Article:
Who else has had just one client since 1980? Who else has designed six hotels in Las Vegas, setting the pace in one of the most touristed places on the planet? In the world of hospitality, Roger Thomas is a singular outlier. Who else has been profiled in the New Yorker, for Pete’s sake?
Executive vice president of design for Wynn Design & Development, Thomas is that rarest of things, a real live Sin City native. His hometown partnership with his great patron, the casino mogul Steve Wynn—they met through Thomas’s father, a banker—has yielded watershed interior schemes at places you’ve definitely heard of, possibly stayed at: Golden Nugget Las Vegas, Mirage Hotel and Casino, Treasure Island Hotel & Casino, Bellagio, Wynn Las Vegas, and Encore Hotel. Lately, Thomas has gone international, designing three Wynn properties on the Chinese island of Macao. The Wynn Palace Cotai is set to open there in 2016.
A conversation with Thomas is a master class in design. He is firmly grounded in historical principles, which he studied at the Interlochen Arts Academy in Michigan and later at the School of the Museum of Fine Arts, Boston. “The 17th century invented all the furniture forms we now use,” he says. “Most young people who start in my office are surprised that the sofa didn’t exist until then.”
He has put his lofty knowledge to very practical use, and his mastery of the gaming-hotel realm’s particularities is equally deep, right down to details that a beginner would overlook. Take the Hangover-style incidents that sometimes happen in Vegas. (Though they presumably stay there.) “In my industry, glass-topped tables are a problem. They break and become dangerous,” he says. “So you accomplish transparency in another way, for example with Lucite legs.”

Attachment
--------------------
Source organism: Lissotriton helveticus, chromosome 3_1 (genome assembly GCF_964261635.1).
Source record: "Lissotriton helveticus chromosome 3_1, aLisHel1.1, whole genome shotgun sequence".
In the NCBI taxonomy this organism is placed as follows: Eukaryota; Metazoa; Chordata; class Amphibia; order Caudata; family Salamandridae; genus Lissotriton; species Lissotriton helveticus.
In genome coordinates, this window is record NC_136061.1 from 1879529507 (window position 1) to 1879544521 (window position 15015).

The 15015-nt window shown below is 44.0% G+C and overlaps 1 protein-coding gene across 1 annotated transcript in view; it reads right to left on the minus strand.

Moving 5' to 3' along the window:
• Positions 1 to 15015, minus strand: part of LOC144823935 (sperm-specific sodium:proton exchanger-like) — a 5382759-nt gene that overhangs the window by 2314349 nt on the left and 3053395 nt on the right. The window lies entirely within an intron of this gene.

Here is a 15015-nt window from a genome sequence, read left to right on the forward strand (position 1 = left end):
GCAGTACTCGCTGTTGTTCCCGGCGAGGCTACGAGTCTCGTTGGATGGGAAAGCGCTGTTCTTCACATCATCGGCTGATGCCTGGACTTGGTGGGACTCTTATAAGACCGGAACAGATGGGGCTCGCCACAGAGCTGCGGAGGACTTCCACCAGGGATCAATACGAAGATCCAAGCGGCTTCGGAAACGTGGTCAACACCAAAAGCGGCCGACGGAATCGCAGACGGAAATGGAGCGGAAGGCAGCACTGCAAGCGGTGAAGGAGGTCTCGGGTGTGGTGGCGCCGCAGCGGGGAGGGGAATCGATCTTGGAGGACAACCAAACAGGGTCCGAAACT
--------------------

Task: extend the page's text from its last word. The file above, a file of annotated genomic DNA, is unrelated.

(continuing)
His hotels embody a two-pronged approach. They are dazzling to look at, as befits the capital city of illusion and abandon, but they work on a personal level. “Though we create some of the largest resorts in the world, we think of them like designing a residence. It’s your pied-à-terre in Las Vegas, one that you feel you own and that you can return to. My job is not to make it look big but to focus on intimacy,” he says, adding that “layers of detail” help him achieve that effect.
Many years of searching for the exactly right details led him, in 2006, to launch the Roger Thomas Collection. It now offers everything from chandeliers to carpet and cabinet knobs, most similar to those found at Wynn resorts. “My environments have to be unique,” he says. “Otherwise, why are guests going to come back?”
Over the decades, he has mind-melded thoroughly with Wynn. “One client for 35 years is a huge advantage,” Thomas says. “You start every project knowing the culture, the preferences, the wants and needs. It’s a continuing conversation.”
Despite huge successes, both designer and client have kept a certain humility. “Maybe this time we’ll get it right,” Wynn might say at the outset of a 5 million-square-foot project, as Thomas relates with a laugh, noting that Wynn is himself a design nut who relishes the process.
The moment Thomas wakes up every day, whether it’s at his home in Las Vegas or his house in Fairfax, California, or his apartment in Venice, he’s thinking about good design, and he tackles his work with an infectious joy. “I aim for wow around every corner, but it should feel like your wow,” he says. Anything less would be the real sin.